The Effects of Doctoral Teaching Development on Early-career STEM Scholars' College-teaching Self-efficacy
WCER Working Paper No. 2015-01 (Now Published—journal link below)
Mark R. Connolly, You-Geon Lee, and Julia Nelson Savoy
March 2015, 42 pp.
ABSTRACT: To help prepare future faculty in science, technology, engineering, and mathematics (STEM) to teach undergraduates, more research universities are offering teaching development (TD) programs to doctoral students who aspire to academic careers. Using social cognitive career theory, we examine the effects of TD programs on early-career STEM scholars’ sense of self-efficacy as postsecondary teachers. In 2011, a survey questionnaire was administered to 2,156 people who in 2009 were doctoral students in STEM departments at three U.S. research universities; 1,445 responded (67%). Regression analysis revealed positive relationships between TD participation and participants’ college teaching self-efficacy and positive interaction effects for women. These findings may be used to improve the quality and quantity of TD offerings and help them gain wider acceptance.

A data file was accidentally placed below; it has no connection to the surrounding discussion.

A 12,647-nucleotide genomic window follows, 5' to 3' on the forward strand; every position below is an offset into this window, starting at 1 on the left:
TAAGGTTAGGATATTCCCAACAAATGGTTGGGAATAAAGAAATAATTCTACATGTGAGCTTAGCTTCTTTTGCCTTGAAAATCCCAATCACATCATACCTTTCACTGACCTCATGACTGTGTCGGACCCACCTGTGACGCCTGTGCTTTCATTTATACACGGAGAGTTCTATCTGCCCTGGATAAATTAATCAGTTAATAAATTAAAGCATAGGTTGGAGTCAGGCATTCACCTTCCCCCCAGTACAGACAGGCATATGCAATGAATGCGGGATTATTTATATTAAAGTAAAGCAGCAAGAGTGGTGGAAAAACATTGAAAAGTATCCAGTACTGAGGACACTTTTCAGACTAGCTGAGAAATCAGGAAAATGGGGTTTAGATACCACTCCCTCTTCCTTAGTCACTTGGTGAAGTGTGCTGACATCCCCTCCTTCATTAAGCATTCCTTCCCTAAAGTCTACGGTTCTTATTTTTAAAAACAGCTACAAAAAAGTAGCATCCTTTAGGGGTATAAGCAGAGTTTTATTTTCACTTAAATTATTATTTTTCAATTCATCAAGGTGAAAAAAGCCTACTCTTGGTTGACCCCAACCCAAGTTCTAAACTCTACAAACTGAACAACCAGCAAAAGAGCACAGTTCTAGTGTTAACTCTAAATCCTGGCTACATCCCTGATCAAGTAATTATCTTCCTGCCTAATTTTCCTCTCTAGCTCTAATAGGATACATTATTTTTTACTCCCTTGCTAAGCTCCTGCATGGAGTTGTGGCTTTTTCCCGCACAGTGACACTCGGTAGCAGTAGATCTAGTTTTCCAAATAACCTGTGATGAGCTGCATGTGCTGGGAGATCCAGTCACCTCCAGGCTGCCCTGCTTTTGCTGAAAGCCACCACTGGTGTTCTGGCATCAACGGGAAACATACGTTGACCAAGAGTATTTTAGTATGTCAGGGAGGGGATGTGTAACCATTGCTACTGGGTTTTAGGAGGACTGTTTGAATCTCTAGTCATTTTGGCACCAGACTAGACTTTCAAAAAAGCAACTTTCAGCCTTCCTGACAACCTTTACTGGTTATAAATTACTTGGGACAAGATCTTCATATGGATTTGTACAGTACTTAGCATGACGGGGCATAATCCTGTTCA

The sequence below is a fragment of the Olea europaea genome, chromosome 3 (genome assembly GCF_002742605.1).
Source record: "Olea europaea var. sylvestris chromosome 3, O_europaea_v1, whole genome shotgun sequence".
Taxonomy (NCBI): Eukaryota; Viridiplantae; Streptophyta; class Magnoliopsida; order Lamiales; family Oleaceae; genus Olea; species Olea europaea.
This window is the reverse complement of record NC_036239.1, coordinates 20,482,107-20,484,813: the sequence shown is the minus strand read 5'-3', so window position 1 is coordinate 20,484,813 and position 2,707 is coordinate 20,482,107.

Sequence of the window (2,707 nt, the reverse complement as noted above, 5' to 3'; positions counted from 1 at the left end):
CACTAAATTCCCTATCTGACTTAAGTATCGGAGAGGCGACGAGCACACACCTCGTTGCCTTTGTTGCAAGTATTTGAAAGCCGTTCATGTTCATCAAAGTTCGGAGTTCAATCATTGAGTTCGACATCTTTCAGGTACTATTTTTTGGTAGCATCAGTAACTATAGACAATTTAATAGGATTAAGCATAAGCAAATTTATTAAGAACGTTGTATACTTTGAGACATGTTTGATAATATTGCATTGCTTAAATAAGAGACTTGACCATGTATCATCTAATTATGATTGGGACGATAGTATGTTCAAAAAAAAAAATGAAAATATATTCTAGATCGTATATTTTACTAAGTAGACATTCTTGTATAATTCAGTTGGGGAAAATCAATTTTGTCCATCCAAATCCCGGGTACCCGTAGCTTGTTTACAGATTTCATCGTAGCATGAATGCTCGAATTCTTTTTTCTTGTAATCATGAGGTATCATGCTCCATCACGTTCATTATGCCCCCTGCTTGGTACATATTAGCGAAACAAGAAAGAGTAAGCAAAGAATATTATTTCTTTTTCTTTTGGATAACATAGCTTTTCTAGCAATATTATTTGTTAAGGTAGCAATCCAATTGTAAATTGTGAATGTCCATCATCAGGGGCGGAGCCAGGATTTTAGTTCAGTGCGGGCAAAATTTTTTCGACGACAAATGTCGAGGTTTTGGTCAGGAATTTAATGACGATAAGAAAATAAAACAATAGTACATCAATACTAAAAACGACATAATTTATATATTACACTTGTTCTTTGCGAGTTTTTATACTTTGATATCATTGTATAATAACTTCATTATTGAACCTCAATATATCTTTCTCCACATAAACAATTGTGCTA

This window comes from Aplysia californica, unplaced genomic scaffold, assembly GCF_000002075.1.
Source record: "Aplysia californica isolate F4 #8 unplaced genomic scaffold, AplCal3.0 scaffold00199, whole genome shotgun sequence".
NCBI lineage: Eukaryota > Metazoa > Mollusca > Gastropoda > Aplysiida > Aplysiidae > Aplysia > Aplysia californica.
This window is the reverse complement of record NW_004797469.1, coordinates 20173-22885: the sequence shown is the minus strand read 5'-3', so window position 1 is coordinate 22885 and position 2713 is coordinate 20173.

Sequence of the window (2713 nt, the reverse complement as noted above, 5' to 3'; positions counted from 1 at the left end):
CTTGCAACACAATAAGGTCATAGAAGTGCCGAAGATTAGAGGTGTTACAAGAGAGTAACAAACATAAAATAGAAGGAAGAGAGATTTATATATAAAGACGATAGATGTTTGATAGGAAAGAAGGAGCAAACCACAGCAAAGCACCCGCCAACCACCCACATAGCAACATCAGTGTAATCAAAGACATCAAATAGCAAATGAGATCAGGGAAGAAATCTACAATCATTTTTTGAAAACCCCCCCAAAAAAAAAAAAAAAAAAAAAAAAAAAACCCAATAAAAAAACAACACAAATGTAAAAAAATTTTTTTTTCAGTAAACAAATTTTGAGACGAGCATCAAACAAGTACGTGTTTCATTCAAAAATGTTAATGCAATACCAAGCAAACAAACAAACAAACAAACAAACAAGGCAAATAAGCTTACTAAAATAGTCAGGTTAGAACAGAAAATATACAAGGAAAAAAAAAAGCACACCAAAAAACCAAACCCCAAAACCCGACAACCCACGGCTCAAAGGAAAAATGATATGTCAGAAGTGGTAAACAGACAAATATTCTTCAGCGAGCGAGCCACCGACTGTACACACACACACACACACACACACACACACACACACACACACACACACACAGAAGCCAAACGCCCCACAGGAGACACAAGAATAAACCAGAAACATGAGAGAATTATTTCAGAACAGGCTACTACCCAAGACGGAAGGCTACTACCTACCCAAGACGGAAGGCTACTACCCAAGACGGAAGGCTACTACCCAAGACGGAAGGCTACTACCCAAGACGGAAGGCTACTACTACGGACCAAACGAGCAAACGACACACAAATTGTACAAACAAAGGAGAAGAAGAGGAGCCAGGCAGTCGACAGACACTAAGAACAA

keywords: doctoral education; faculty development; future faculty; STEM education